James is a member of the firm's Electronic Payment Group, Corporate Group and Business Transactions Group. James counsels clients on contractual, regulatory, and compliance matters as well as on purchases, sales, mergers, and acquisitions. He routinely advises and negotiates on behalf of financial institutions and entities in the electronic payments industry.

jkramer@jaffelaw.com

Surcharging Card Transactions

1 Jun

Surcharging has been making its way back into the news recently.  As the result of settlement agreement in In re Payment Card Interchange Fee and Merchant Discount Litigation, in January, 2013 Visa and MasterCard revised their rules to permit merchants to surcharge credit card payments under certain conditions and within certain limits.  Although the effective date was more than two years ago, it will come as no surprise to those in the industry that credit card surcharging remains a highly contested topic.

Several states ban surcharging outright and a majority of state legislatures have considered legislation regulating surcharging.  In addition, lawsuits have been brought in four states challenging the statutory bans based on first amendment grounds.  The argument set forth in these cases boils down to this: surcharging prohibitions effectively regulate how merchants communicate their prices to customers, and thus violates the merchants’ right to free speech.  At the district court level, California and New York have sided with the plaintiffs and granted injunctions preventing enforcement of the surcharge prohibition statutes, while Texas and Florida have upheld the surcharge prohibition statutes.  Each of these cases has already been, or will likely soon be, appealed.

In most states, surcharging remains a viable option so long as the merchant’s acquiring bank supports the practice.  Surcharging can be in the form of a fixed or variable charge to all credit transactions, referred to as brand level surcharging, or a fixed or variable charge to all transactions of the same product type, known as a product level surcharge.  For those merchants interested in surcharging, several requirements set by the card brand rules must be met.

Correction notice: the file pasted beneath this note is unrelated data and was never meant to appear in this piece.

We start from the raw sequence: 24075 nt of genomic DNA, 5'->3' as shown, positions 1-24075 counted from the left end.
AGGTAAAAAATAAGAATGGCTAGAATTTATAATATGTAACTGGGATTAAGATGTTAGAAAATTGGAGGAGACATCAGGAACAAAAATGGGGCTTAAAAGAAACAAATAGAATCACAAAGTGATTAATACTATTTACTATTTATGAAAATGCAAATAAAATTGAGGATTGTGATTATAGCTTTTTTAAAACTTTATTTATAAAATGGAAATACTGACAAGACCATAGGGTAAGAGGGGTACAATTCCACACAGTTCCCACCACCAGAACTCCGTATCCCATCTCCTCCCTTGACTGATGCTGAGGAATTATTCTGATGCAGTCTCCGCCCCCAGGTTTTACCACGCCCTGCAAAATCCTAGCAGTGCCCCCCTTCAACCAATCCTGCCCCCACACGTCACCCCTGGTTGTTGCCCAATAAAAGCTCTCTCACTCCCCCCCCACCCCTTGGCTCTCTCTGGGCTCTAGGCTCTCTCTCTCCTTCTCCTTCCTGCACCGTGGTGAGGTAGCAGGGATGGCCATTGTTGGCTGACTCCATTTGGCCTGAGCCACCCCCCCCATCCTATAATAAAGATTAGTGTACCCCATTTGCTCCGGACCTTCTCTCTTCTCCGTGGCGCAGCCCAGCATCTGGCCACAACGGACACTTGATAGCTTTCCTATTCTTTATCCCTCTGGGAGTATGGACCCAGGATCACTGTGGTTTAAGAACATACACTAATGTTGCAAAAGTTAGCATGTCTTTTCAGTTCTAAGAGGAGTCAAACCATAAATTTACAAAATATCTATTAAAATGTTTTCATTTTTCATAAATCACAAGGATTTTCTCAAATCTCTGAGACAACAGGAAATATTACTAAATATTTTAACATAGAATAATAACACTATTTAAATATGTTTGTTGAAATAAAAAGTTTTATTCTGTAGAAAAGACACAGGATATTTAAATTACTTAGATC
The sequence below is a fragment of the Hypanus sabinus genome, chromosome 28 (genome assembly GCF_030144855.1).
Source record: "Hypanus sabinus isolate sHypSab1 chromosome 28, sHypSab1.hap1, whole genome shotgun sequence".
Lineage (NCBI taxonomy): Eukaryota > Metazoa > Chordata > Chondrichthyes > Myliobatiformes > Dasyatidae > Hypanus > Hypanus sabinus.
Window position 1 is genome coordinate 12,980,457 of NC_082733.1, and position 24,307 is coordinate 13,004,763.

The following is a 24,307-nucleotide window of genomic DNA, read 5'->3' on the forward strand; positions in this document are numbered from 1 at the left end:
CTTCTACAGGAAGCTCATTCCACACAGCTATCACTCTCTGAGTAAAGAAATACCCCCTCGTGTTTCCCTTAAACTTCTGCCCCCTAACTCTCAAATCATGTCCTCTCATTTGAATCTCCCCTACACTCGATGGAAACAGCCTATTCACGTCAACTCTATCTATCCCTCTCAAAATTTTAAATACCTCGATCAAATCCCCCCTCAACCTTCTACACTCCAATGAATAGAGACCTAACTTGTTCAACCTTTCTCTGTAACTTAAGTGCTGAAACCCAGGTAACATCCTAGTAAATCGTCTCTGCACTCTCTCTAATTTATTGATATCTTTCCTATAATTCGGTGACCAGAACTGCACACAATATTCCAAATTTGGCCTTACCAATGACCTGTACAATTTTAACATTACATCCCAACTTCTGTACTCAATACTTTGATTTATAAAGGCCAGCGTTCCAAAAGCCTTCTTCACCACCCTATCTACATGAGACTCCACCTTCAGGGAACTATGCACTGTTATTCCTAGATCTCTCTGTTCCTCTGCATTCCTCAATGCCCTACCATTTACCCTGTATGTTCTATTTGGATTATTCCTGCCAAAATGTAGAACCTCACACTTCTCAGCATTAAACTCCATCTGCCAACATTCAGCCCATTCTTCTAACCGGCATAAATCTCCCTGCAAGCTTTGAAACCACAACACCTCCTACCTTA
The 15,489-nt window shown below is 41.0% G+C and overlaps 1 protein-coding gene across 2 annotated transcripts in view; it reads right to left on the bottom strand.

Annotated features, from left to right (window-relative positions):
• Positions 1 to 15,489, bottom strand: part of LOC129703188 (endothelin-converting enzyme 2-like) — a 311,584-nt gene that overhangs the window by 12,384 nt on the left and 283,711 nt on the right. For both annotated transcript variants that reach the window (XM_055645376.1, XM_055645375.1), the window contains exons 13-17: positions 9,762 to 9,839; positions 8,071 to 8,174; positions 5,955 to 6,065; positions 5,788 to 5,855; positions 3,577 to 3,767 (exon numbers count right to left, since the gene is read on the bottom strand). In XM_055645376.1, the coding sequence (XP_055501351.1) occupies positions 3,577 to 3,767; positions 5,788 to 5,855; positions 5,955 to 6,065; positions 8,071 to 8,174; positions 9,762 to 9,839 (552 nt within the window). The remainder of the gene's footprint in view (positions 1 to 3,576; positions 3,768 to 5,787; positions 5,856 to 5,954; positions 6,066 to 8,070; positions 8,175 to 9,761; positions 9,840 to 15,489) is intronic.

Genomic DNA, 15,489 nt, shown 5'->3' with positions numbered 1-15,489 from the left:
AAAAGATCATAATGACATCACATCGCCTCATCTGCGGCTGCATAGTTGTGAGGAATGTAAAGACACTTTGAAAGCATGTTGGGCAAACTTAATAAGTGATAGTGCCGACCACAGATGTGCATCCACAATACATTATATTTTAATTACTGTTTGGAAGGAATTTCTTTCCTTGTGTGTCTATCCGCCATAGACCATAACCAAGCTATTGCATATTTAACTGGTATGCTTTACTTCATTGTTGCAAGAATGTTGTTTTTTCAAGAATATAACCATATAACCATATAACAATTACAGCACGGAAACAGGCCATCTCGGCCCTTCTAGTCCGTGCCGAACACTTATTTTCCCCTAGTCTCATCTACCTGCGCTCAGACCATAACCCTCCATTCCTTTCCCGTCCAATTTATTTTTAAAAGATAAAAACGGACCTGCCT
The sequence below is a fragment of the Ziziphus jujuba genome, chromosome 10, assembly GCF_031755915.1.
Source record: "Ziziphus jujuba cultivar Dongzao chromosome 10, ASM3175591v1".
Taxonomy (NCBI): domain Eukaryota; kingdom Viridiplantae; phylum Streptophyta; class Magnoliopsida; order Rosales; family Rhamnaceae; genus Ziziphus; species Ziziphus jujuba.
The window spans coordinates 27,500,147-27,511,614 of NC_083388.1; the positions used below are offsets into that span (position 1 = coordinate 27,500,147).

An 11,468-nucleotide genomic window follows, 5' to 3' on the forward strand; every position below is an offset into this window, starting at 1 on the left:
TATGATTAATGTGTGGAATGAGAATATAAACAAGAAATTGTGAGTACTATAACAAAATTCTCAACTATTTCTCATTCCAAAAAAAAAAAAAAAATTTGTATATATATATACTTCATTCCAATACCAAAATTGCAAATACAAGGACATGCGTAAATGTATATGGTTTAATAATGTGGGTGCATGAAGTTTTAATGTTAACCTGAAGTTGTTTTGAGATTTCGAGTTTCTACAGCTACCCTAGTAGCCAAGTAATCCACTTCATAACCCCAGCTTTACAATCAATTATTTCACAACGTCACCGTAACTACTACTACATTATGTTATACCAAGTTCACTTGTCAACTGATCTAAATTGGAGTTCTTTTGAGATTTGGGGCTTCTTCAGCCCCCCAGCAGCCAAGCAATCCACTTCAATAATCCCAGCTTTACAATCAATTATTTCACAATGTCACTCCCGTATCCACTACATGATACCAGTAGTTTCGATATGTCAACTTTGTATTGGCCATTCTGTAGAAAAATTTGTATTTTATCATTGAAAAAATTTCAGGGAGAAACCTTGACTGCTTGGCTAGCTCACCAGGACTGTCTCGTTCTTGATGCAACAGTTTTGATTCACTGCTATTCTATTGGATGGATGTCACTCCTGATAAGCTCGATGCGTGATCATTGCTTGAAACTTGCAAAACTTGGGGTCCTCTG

The merchant and its acquirer must provide the card brands with at least thirty days advanced notice that the merchant is going to surcharge.  In addition, adequate disclosures must be provided to the customer.  Generally the disclosures should include the surcharge dollar or percentage amount, a statement that the surcharge is being assessed by the merchant and is only applicable to credit transactions, and a statement that the surcharge is not greater than the applicable merchant discount rate for the credit card transaction.

In addition to the disclosure requirements, merchants may only surcharge credit transactions.  Current card brand rules cap the surcharge a merchant may apply to a payment.

Merchants that would like to take advantage of the new authority to surcharge card transactions should carefully review the relevant rules and laws and monitor legal developments.  If properly implemented, surcharging can be a useful tool for merchants to cover the costs of accepting credit cards.

– James Kramer, Jaffe Raitt Heuer & Weiss, P.C.

James Kramer

James Kramer

James is a member of the firm's Electronic Payment Group, Corporate Group and Business Transactions Group. James counsels clients on contractual, regulatory, and compliance matters as well as on purchases, sales, mergers, and acquisitions. He routinely advises and negotiates on behalf of financial institutions and entities in the electronic payments industry.

jkramer@jaffelaw.com